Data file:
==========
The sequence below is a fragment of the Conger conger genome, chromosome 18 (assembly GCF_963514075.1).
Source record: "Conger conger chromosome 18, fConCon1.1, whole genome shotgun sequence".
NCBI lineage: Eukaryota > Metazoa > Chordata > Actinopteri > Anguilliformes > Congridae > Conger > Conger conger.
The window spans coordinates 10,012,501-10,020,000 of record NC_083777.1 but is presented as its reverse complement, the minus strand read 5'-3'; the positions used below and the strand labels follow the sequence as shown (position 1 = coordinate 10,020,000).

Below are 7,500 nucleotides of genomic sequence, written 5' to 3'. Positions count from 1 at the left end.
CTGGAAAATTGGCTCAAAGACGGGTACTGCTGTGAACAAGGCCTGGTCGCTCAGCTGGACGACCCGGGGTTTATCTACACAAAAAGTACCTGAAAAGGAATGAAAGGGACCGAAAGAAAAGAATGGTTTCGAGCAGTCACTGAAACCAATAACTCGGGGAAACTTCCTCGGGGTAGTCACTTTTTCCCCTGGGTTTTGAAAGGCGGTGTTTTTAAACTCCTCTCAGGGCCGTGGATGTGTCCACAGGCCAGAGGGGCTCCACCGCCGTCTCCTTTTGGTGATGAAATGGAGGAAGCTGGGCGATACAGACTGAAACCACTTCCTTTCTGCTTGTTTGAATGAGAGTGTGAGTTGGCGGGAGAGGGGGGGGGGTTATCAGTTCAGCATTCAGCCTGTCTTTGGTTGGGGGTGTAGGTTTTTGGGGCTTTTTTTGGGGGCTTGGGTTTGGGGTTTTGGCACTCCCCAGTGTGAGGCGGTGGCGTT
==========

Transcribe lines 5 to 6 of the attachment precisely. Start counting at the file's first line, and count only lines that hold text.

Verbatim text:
Below are 7,500 nucleotides of genomic sequence, written 5' to 3'. Positions count from 1 at the left end.
CTGGAAAATTGGCTCAAAGACGGGTACTGCTGTGAACAAGGCCTGGTCGCTCAGCTGGACGACCCGGGGTTTATCTACACAAAAAGTACCTGAAAAGGAATGAAAGGGACCGAAAGAAAAGAATGGTTTCGAGCAGTCACTGAAACCAATAACTCGGGGAAACTTCCTCGGGGTAGTCACTTTTTCCCCTGGGTTTTGAAAGGCGGTGTTTTTAAACTCCTCTCAGGGCCGTGGATGTGTCCACAGGCCAGAGGGGCTCCACCGCCGTCTCCTTTTGGTGATGAAATGGAGGAAGCTGGGCGATACAGACTGAAACCACTTCCTTTCTGCTTGTTTGAATGAGAGTGTGAGTTGGCGGGAGAGGGGGGGGGGTTATCAGTTCAGCATTCAGCCTGTCTTTGGTTGGGGGTGTAGGTTTTTGGGGCTTTTTTTGGGGGCTTGGGTTTGGGGTTTTGGCACTCCCCAGTGTGAGGCGGTGGCGTT